Editorial: State's efforts to curb obesity gain attention
The Huntington area knows full well the negative publicity that can result from the high obesity rates in West Virginia.
After a nationally distributed Associated Press story a few years ago pegged the Huntington area as the fattest in the nation, a spotlight was placed on the city. That resulted in a television series featuring a celebrity British chef who came to Huntington to try to help the city change its ways. That brought even more notoriety.
The unfortunate part was that Huntington -- in fact, most of Appalachia -- could hardly discount the attention because West Virginia and the region indeed had among the highest obesity rates in the country. The good news is that efforts locally and statewide have intensified to change those numbers. The result of that work was recognized last week at a national conference in Washington, D.C.
West Virginia was among four states and five cities or counties from across the country invited to have panelists at a Voices for Healthy Kids conference because they have measured declines in their childhood obesity rates. Representing West Virginia was Dr. Jamie Jeffrey, medical director of the Children's Medical Center & Healthy Kids Pediatric Weight Management Program at Charleston Area Medical Center.
Voices for Healthy Kids, a collaboration between the Robert Wood Johnson Foundation and American Heart Association to prevent childhood obesity, cited an improvement in the obesity rate of West Virginia's fifth-graders. That rate fell from 30.5 percent in 2005-06 to 27.8 percent in 2011-12, a decline of 8.6 percent.
West Virginia has adopted several strategies. Among them are requiring healthier meals in public schools, constructing parks and walking or biking paths and trails, and supporting community gardens to grow more vegetables. In Huntington and Cabell County, all of those initiatives have come into play in the past several years through efforts and collaborations involving the school system, city and county governments, businesses, non-profit groups, churches and individuals.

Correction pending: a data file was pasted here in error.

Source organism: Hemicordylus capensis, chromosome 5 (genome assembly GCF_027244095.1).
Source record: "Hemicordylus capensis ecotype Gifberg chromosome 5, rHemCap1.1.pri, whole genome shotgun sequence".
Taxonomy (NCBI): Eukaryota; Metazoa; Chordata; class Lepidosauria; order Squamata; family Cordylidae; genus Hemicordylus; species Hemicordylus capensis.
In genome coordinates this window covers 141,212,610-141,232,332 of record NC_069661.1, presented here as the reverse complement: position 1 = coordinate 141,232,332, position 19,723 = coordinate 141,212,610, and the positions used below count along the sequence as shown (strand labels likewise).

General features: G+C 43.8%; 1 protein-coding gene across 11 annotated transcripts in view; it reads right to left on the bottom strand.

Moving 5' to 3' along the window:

The recent numbers suggest that the work is paying off, and that's why the Mountain State was included in the conference. "That's really why we wanted to bring these communities together in Washington, to educate others as to how they've been able to do it," said Bill Roach, chairman of an advisory committee to the Voices for Healthy Kids initiative.
He and others recognize that West Virginia's rate -- as well as rates across most of the country -- are still far higher than desired. But the Mountain State currently is among one of only five states in the nation showing a reversal, a trend to be celebrated and built upon. "This is the first sign that we have at least stabilized the epidemic," Jeffrey said, "and now we need it to make a big U-turn."
That should be the goal moving forward.
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